Lucy Kalanithi, in her Ted talk, What makes life worth living in the face of death, shared the story of her last 22 months with her husband who was suffering from terminal cancer. Her husband, Paul, a young neurosurgeon, was able to continue his practice for a while after his cancer diagnosis owing to his oncologist’s management of his chemotherapy.
After Paul was unable to continue as a neurosurgeon, he turned to writing which he continued to do until the last months of his life. Paul’s book is titled, When Breath Becomes Air. The book is a reflection on the task of transitioning from doctor to patient. It describes the challenge of facing his own death – a challenge that both Paul and Lucy had assisted their patients to face.
Lucy explained in her talk that together they accepted that suffering and death were part of life – but this did not remove the pain and suffering involved. When reflecting on life and its purpose she said:
Engaging in the full range of experience — living and dying, love and loss — is what we get to do.
Lucy said that instead of fighting against fate, she and Paul learnt together how to deal with the here and now of suffering and loss – they worked together to help each other through.
Part of their approach to Paul’s dying was to talk with each other openly and honestly about their feelings and the difficult decisions that they faced progressively:
- whether to have a child (with Paul’s uncertain life expectancy)
- whether Lucy should remarry after Paul died
- what level of medical intervention they would accept at different stages of Paul’s illness
- when to turn off life support.
Lucy commented that talking through the options, helping each other make those decisions and accepting the pain and loss involved at each stage, gave her a new insight into the meaning of resilience – because it could not mean, in their circumstances, “bouncing back” to a prior state. Paul had to redefine his identity throughout the illness as he lost physical and mental capacities and Lucy had to find a new meaning in her role as “caregiver”. Together, though, they showed the resilience of facing dying mindfully, of being present to the current reality confronting them and not meeting it with denial.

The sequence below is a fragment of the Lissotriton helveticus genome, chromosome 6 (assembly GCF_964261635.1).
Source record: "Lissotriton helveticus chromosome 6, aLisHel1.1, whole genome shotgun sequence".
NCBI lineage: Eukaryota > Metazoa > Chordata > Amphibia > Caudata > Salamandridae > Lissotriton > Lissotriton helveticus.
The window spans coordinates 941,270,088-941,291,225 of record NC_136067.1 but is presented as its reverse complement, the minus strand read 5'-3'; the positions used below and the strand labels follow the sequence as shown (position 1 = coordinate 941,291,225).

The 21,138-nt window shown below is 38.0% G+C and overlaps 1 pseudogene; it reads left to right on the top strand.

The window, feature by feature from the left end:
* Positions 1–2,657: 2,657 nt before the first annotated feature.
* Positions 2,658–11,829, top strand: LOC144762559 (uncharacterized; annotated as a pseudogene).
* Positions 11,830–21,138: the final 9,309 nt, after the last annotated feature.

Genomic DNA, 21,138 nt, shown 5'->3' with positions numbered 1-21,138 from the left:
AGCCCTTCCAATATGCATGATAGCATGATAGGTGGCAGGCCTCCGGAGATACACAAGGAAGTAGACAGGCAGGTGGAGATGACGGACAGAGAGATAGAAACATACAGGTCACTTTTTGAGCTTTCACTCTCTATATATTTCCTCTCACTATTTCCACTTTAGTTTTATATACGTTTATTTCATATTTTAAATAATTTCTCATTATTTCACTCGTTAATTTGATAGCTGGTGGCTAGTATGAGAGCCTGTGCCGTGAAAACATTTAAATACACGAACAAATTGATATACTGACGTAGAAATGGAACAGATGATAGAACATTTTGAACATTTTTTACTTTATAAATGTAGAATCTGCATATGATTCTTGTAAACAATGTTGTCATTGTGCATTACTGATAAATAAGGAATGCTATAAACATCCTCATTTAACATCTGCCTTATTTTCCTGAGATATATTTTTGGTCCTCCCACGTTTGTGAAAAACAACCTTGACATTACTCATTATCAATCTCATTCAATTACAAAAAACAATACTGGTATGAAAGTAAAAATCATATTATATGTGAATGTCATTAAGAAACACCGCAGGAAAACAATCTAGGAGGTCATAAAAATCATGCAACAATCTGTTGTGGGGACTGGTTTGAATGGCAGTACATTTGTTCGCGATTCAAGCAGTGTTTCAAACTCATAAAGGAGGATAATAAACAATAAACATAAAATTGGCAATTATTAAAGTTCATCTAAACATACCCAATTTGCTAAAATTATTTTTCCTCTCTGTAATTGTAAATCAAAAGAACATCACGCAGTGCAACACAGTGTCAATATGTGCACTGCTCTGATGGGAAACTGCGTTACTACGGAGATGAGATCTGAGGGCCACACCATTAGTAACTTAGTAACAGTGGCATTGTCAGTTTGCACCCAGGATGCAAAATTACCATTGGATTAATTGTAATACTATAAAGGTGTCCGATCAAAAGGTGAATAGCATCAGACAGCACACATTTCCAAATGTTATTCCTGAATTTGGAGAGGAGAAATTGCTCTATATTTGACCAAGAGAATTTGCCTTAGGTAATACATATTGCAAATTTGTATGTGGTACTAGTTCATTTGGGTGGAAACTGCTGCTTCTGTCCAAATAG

Paul also used his final months to reflect on what he was experiencing in the hope that his written reflections could help other patients going through what he was experiencing and help clinicians to understand the dying patient’s journey from the inside.
In her final comment, Lucy stated that exercise and mindfulness meditation helped her a lot. As we grow in midnfulness, we can help each other during the experience of dying and develop a new resilience in the face of an inevitable, changed reality.
By Ron Passfield – Copyright (Creative Commons license, Attribution–Non Commercial–No Derivatives)
Image source: courtesy of rawpixel on Pixabay
Disclosure: If you purchase a product through this site, I may earn a commission which will help to pay for the site, the associated Meetup group and the resources to support the blog.